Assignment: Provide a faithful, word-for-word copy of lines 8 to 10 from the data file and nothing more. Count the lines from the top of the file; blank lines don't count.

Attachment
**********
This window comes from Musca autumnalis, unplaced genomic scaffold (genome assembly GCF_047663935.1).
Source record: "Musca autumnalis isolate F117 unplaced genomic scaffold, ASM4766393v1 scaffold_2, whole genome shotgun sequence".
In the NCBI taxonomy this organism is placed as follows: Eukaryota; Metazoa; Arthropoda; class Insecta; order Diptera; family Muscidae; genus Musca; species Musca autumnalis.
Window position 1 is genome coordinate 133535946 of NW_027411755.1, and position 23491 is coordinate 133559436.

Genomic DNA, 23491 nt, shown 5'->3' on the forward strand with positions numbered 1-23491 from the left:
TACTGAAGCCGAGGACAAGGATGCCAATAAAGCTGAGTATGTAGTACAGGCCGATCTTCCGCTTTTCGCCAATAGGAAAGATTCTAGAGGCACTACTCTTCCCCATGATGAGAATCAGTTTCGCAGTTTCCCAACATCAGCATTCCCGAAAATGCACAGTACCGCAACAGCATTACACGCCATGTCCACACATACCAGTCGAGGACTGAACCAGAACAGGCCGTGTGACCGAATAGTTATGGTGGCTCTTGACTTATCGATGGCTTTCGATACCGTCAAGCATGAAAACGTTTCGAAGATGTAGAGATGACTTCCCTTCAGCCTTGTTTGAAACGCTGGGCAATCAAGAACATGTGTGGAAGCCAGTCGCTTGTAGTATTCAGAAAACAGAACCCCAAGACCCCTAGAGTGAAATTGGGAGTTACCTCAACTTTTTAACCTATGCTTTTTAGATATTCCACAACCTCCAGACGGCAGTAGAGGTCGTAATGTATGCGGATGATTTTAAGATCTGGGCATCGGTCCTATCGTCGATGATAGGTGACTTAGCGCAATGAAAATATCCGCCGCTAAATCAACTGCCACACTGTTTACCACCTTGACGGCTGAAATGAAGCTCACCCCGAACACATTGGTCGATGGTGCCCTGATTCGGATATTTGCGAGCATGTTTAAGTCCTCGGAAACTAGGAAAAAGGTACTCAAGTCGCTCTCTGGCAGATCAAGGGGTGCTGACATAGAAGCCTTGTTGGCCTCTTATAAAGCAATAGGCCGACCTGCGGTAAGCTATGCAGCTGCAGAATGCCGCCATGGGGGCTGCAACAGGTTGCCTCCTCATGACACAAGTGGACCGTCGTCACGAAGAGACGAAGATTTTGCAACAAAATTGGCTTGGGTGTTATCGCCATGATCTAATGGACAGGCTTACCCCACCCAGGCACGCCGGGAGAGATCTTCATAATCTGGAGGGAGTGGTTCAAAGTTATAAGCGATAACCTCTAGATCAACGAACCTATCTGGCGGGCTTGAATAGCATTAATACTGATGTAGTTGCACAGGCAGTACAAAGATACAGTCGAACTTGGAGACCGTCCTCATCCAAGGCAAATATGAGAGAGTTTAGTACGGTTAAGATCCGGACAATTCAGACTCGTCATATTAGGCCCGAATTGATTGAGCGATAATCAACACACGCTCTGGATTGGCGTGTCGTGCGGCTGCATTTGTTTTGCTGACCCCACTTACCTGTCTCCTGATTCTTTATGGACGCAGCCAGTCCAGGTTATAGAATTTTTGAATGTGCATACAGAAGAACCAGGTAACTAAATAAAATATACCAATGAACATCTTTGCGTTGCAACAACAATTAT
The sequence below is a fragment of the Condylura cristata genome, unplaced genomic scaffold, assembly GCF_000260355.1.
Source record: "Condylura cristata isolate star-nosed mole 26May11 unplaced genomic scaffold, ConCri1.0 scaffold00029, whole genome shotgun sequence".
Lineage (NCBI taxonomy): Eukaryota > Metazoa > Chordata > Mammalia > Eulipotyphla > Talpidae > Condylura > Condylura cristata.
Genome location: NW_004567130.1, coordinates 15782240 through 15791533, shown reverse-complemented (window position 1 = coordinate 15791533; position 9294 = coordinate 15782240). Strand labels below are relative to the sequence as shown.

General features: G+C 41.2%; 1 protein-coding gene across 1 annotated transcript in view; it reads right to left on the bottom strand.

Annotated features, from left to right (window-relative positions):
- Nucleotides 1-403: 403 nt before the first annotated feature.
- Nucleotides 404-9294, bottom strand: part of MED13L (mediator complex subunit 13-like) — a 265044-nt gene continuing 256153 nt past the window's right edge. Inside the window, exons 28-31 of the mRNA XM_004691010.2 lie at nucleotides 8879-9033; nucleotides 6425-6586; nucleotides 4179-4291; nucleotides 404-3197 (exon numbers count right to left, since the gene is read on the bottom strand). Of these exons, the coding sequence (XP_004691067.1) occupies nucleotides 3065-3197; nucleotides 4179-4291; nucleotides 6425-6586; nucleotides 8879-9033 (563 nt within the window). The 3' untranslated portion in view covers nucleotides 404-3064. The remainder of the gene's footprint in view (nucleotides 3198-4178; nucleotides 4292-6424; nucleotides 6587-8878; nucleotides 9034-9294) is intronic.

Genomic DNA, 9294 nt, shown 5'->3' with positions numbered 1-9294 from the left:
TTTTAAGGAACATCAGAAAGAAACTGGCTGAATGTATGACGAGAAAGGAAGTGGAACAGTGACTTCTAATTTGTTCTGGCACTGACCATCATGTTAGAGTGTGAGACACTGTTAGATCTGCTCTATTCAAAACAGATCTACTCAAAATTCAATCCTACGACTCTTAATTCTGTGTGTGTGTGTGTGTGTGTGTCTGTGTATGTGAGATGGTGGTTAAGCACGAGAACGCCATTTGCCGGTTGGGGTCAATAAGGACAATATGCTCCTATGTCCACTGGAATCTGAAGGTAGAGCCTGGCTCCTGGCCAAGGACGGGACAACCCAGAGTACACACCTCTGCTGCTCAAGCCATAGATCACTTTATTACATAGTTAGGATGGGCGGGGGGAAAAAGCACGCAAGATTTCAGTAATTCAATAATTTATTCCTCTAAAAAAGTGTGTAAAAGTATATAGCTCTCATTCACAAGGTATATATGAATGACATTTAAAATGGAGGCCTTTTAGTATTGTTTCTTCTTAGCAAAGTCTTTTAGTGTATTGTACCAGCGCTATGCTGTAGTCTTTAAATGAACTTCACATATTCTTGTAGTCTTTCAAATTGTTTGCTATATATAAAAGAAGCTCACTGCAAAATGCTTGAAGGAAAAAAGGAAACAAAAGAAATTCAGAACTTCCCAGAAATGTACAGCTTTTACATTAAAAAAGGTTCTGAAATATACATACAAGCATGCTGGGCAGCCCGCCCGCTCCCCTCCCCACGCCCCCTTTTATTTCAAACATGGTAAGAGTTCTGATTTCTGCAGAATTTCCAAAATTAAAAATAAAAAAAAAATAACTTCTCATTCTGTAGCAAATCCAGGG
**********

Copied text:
Source record: "Condylura cristata isolate star-nosed mole 26May11 unplaced genomic scaffold, ConCri1.0 scaffold00029, whole genome shotgun sequence".
Lineage (NCBI taxonomy): Eukaryota > Metazoa > Chordata > Mammalia > Eulipotyphla > Talpidae > Condylura > Condylura cristata.
Genome location: NW_004567130.1, coordinates 15782240 through 15791533, shown reverse-complemented (window position 1 = coordinate 15791533; position 9294 = coordinate 15782240). Strand labels below are relative to the sequence as shown.